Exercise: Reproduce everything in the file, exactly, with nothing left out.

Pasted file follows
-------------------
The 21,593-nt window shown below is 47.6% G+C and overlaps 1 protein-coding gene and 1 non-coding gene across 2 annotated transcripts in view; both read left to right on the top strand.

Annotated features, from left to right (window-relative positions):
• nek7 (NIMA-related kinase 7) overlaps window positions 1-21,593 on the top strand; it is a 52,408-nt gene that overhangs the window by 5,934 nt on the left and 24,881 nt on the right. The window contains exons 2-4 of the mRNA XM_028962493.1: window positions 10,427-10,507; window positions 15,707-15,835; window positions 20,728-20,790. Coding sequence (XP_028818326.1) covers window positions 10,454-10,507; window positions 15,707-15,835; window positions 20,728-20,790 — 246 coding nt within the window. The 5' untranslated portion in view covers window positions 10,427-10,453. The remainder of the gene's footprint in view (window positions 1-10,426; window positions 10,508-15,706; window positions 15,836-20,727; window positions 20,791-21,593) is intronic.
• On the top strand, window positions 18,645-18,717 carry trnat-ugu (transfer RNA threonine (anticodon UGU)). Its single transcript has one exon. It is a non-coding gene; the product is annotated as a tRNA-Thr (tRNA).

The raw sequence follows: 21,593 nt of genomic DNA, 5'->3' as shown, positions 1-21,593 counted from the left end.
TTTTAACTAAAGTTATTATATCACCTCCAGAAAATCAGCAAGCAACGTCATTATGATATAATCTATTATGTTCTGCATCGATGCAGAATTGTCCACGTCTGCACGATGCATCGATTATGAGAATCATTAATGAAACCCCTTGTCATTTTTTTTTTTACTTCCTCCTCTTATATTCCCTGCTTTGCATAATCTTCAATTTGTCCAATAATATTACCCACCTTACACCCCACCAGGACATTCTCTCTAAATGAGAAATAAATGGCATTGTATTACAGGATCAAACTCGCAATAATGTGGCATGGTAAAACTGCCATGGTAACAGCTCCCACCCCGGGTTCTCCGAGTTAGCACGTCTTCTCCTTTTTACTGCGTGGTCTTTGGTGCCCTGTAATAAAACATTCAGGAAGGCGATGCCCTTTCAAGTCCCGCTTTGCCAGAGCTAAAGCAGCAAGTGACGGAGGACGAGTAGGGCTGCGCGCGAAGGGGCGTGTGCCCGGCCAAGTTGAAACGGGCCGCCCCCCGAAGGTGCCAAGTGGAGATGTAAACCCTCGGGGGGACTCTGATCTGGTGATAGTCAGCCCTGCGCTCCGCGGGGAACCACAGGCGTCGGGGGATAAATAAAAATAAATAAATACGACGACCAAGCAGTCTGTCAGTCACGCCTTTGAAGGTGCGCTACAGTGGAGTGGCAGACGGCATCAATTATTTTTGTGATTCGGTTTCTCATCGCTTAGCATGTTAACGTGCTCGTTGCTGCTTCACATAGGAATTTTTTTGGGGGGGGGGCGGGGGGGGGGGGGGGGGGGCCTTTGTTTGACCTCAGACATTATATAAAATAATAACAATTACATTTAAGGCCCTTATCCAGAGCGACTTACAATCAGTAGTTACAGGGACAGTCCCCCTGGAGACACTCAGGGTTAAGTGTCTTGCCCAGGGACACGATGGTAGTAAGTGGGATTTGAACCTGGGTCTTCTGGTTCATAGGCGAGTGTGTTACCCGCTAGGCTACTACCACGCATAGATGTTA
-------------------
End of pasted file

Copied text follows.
The 21,593-nt window shown below is 47.6% G+C and overlaps 1 protein-coding gene and 1 non-coding gene across 2 annotated transcripts in view; both read left to right on the top strand.

Annotated features, from left to right (window-relative positions):
• nek7 (NIMA-related kinase 7) overlaps window positions 1-21,593 on the top strand; it is a 52,408-nt gene that overhangs the window by 5,934 nt on the left and 24,881 nt on the right. The window contains exons 2-4 of the mRNA XM_028962493.1: window positions 10,427-10,507; window positions 15,707-15,835; window positions 20,728-20,790. Coding sequence (XP_028818326.1) covers window positions 10,454-10,507; window positions 15,707-15,835; window positions 20,728-20,790 — 246 coding nt within the window. The 5' untranslated portion in view covers window positions 10,427-10,453. The remainder of the gene's footprint in view (window positions 1-10,426; window positions 10,508-15,706; window positions 15,836-20,727; window positions 20,791-21,593) is intronic.
• On the top strand, window positions 18,645-18,717 carry trnat-ugu (transfer RNA threonine (anticodon UGU)). Its single transcript has one exon. It is a non-coding gene; the product is annotated as a tRNA-Thr (tRNA).

The raw sequence follows: 21,593 nt of genomic DNA, 5'->3' as shown, positions 1-21,593 counted from the left end.
TTTTAACTAAAGTTATTATATCACCTCCAGAAAATCAGCAAGCAACGTCATTATGATATAATCTATTATGTTCTGCATCGATGCAGAATTGTCCACGTCTGCACGATGCATCGATTATGAGAATCATTAATGAAACCCCTTGTCATTTTTTTTTTTACTTCCTCCTCTTATATTCCCTGCTTTGCATAATCTTCAATTTGTCCAATAATATTACCCACCTTACACCCCACCAGGACATTCTCTCTAAATGAGAAATAAATGGCATTGTATTACAGGATCAAACTCGCAATAATGTGGCATGGTAAAACTGCCATGGTAACAGCTCCCACCCCGGGTTCTCCGAGTTAGCACGTCTTCTCCTTTTTACTGCGTGGTCTTTGGTGCCCTGTAATAAAACATTCAGGAAGGCGATGCCCTTTCAAGTCCCGCTTTGCCAGAGCTAAAGCAGCAAGTGACGGAGGACGAGTAGGGCTGCGCGCGAAGGGGCGTGTGCCCGGCCAAGTTGAAACGGGCCGCCCCCCGAAGGTGCCAAGTGGAGATGTAAACCCTCGGGGGGACTCTGATCTGGTGATAGTCAGCCCTGCGCTCCGCGGGGAACCACAGGCGTCGGGGGATAAATAAAAATAAATAAATACGACGACCAAGCAGTCTGTCAGTCACGCCTTTGAAGGTGCGCTACAGTGGAGTGGCAGACGGCATCAATTATTTTTGTGATTCGGTTTCTCATCGCTTAGCATGTTAACGTGCTCGTTGCTGCTTCACATAGGAATTTTTTTGGGGGGGGGGCGGGGGGGGGGGGGGGGGGGCCTTTGTTTGACCTCAGACATTATATAAAATAATAACAATTACATTTAAGGCCCTTATCCAGAGCGACTTACAATCAGTAGTTACAGGGACAGTCCCCCTGGAGACACTCAGGGTTAAGTGTCTTGCCCAGGGACACGATGGTAGTAAGTGGGATTTGAACCTGGGTCTTCTGGTTCATAGGCGAGTGTGTTACCCGCTAGGCTACTACCACGCATAGATGTTA